In order to estimate the traffic parameters, the PU channel is sampled in order to acquire data regarding the state of the PU (on or off). For the considered system model, denote the total number of samples by . Denote the PU traffic samples by the vector where is the th traffic sample, and if the PU is active and , otherwise. Moreover, in the proposed model, we consider the general case where the spectrum sensing process is prone to errors. The sensing error is modeled in the form of false alarm and mis-detection probabilities, denoted by and , respectively. The sensing error is assumed to be independent for different traffic samples. The estimated PU traffic samples are denoted by the vector where is the th estimated traffic sample. It follows that if and no mis-detection error occurred, or and a false alarm error occurred. Similarly, if and a mis-detection error occurred, or and no false alarm error occurred. Furthermore, the inter-sample times are given by the vector where denotes the time between samples and . Finally, the total observation window length is denoted by , where .

Denote the PU state transition probability by , which corresponds to the probability that the PU state changes from state to state within time , where denotes that the PU is idle while denotes that the PU is active. The PU state transition probabilities were derived in [5, Sec. 6.1] as

, (1a)
, (1b)
, (1c)
. (1d)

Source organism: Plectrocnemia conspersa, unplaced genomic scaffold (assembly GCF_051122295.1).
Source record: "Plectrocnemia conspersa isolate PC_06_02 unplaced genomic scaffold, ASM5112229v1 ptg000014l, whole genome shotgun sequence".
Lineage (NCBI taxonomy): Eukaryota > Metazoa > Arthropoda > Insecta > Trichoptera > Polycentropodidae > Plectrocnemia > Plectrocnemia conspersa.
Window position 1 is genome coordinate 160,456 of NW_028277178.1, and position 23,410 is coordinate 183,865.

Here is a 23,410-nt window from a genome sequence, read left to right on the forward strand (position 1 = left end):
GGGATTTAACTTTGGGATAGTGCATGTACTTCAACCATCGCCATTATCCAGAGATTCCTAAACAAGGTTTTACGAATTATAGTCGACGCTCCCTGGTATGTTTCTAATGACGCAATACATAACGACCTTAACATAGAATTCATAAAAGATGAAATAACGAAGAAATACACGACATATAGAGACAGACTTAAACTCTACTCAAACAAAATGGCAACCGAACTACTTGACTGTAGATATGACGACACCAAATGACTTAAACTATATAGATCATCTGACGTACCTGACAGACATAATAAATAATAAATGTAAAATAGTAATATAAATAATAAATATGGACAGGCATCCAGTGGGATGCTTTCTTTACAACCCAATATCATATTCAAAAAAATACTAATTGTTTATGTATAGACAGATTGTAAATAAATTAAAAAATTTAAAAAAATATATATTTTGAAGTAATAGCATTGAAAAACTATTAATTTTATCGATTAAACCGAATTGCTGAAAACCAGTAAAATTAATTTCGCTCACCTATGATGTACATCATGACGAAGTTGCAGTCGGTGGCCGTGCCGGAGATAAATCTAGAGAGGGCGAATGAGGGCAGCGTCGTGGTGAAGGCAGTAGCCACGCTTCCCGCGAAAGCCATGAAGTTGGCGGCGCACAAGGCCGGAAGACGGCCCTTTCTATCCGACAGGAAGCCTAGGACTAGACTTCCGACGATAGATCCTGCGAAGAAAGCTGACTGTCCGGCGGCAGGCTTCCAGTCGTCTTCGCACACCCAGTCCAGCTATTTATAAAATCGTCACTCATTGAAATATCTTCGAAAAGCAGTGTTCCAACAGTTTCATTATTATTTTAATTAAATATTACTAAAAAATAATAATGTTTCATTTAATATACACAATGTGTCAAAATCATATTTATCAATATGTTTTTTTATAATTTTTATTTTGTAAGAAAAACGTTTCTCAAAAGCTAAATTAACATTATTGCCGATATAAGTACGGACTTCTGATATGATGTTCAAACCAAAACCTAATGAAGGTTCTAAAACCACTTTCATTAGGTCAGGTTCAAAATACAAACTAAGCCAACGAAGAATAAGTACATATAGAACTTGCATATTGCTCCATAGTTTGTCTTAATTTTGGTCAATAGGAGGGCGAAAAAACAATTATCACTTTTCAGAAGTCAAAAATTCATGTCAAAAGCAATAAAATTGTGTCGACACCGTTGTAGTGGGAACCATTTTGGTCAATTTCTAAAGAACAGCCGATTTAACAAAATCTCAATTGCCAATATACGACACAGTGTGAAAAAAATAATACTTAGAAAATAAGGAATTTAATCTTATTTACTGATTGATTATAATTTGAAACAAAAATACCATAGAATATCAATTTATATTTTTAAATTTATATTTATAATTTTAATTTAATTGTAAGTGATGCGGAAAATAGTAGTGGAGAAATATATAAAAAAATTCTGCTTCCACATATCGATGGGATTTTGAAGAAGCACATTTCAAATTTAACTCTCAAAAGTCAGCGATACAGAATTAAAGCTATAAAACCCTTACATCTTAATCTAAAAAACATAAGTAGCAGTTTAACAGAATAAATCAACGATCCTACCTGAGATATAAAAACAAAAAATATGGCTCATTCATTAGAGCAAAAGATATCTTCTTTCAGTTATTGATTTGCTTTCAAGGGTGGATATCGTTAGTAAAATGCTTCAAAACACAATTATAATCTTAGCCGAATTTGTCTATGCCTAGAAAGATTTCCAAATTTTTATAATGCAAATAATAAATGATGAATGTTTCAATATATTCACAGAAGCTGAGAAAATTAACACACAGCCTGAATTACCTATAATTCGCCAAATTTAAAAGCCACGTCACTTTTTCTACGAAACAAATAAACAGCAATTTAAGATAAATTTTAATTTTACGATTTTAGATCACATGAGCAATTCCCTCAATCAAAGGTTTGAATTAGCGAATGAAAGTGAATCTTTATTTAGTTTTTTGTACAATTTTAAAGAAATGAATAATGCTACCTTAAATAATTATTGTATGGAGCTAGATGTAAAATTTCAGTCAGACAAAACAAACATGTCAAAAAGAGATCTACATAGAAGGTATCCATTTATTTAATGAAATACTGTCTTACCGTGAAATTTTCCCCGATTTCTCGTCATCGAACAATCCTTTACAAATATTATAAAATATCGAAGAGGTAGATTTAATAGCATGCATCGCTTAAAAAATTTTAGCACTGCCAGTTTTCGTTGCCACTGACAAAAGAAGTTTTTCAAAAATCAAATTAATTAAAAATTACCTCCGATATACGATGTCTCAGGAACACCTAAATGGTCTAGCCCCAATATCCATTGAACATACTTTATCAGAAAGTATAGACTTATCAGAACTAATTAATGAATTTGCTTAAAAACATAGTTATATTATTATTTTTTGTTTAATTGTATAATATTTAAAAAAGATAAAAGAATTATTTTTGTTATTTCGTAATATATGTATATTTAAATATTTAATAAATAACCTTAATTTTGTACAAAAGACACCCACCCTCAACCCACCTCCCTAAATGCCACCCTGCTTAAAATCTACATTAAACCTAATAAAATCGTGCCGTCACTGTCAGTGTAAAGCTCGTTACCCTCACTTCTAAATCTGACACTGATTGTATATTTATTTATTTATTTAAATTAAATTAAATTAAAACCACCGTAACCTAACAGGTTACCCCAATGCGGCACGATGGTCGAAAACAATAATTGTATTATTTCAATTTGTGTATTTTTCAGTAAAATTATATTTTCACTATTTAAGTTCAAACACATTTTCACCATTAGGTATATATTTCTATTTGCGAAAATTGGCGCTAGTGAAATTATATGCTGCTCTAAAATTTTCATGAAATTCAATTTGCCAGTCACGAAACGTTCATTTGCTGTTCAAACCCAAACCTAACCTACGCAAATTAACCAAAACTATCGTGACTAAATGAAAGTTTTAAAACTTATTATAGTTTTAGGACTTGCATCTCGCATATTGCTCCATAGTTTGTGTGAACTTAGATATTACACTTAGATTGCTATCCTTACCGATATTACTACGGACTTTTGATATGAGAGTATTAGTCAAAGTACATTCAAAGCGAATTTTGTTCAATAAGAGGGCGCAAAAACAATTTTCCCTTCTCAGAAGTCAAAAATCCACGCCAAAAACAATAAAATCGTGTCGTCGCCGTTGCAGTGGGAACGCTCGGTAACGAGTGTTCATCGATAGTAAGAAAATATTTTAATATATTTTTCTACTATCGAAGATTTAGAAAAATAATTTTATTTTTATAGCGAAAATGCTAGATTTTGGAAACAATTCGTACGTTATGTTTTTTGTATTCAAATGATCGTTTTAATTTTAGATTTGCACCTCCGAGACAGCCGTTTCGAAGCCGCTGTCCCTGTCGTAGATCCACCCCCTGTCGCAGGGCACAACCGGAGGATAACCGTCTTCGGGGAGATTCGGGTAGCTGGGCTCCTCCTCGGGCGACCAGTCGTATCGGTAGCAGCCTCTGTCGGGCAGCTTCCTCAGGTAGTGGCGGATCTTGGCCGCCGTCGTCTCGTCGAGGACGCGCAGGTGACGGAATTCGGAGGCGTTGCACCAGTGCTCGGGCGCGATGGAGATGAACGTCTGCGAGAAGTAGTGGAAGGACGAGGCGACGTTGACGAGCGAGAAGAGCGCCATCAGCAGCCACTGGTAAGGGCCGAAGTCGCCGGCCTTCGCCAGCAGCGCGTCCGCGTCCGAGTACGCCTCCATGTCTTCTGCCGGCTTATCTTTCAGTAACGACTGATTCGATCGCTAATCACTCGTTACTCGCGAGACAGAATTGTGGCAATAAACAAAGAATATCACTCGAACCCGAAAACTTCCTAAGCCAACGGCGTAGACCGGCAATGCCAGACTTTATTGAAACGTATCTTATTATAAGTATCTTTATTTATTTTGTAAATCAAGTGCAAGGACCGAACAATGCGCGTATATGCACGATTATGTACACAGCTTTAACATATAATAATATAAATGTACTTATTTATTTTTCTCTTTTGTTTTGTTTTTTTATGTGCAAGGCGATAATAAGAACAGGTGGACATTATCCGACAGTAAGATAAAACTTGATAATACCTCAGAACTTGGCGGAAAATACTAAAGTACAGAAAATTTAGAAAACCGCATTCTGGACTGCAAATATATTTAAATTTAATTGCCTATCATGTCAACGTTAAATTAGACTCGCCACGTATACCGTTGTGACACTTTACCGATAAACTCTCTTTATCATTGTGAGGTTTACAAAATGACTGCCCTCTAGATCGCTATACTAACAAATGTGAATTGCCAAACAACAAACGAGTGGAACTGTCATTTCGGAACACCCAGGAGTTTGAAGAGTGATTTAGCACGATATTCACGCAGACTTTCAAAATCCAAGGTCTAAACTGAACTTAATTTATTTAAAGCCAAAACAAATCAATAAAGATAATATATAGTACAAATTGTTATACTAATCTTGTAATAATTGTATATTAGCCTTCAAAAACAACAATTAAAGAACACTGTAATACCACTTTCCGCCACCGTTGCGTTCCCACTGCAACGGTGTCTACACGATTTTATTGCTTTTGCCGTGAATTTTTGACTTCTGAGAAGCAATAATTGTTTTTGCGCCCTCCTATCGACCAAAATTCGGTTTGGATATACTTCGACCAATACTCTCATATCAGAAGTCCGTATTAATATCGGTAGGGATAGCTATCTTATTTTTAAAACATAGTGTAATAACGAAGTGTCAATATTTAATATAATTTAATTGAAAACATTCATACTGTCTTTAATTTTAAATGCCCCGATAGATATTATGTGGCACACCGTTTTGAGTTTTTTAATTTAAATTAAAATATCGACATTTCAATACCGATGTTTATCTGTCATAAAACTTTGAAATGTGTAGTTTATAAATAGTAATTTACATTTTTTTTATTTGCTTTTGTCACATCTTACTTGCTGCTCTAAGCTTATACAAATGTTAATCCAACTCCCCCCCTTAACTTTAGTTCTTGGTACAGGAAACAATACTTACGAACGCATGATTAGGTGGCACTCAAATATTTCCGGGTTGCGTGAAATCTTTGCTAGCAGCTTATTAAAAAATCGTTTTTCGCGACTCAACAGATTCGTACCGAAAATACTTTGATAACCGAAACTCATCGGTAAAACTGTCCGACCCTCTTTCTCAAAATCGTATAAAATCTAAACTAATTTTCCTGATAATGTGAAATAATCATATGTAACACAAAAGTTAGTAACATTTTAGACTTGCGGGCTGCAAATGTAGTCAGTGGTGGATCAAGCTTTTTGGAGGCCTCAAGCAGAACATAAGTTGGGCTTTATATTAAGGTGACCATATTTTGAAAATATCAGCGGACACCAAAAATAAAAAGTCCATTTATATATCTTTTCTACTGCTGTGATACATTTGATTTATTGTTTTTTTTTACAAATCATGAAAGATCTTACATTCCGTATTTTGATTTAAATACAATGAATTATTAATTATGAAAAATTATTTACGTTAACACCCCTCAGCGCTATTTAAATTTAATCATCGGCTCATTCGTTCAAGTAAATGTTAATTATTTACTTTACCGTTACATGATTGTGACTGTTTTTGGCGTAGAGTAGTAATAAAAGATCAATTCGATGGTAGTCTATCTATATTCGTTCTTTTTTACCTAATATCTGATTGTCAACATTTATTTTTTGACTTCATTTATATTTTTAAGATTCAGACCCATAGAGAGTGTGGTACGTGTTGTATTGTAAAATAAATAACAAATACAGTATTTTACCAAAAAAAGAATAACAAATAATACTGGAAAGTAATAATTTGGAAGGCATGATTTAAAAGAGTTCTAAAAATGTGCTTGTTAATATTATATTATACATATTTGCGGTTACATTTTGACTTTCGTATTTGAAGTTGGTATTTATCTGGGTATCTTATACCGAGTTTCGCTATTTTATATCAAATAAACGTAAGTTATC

In this work is later used to derive the MSE in the estimates of , , and .

As remarked in Section I, estimators of and are analytically described in closed form in [5, 16, 17, 18]. However, a measure of the estimation error in and , was not given, noting that in [5, Sec. 6.2] only the asymptotic confidence interval for the estimates of and was presented. In the following sections, we propose new methods to estimate and we derive the MSE in the estimates of , , and .

Iii Estimation of the Primary User Duty Cycle

In this section, we analyze different methods for estimating the duty cycle, , of the PU. We first present an estimator based on averaging the traffic samples, labeled the averaging estimator, similar to the estimator presented in [5, 16, 17, 18]. In addition, we modify the estimator to the general case where the PU traffic samples are not uniformly sampled. Furthermore, as we observe that the estimation accuracy is bounded by the sample correlation, we propose two different estimation methods to alleviate the correlation effect. The first method is based on the weighted averaging of the traffic samples, labeled the weighted averaging estimator, and the second method is based on maximum likelihood (ML) estimation. For all three estimation methods, we derive expressions for the MSE in the estimates. Moreover, we derive the CR bound on the estimation error when using uniformly sampled traffic samples. The MSE expressions are presented as functions of the number of samples and the observation window length to serve as guidelines for traffic estimation in energy-constrained and delay-constrained systems, respectively.

Iii-a The Averaging Estimator under Perfect Sensing

The averaging duty cycle estimator, , is defined as  [5, Sec. 6.1]

(2)

We first consider the case where the spectrum sensing errors can be ignored, i.e., , hence, . The impact of spectrum sensing errors on the estimation error is presented in the next section.

Iii-A1 The MSE in

The MSE in for samples can be defined as

(3)

where denotes the expectation. The intuition behind (3) is as follows; the expectation is calculated over all possible values of resulting from all permutations of the traffic samples vector . Define as a vector containing all permutations of with , , defined as the th element of . Furthermore, define , , as the th traffic sample of , and define , i.e., the summation of all traffic samples of . Then, substituting (2) in (3) yields

(4)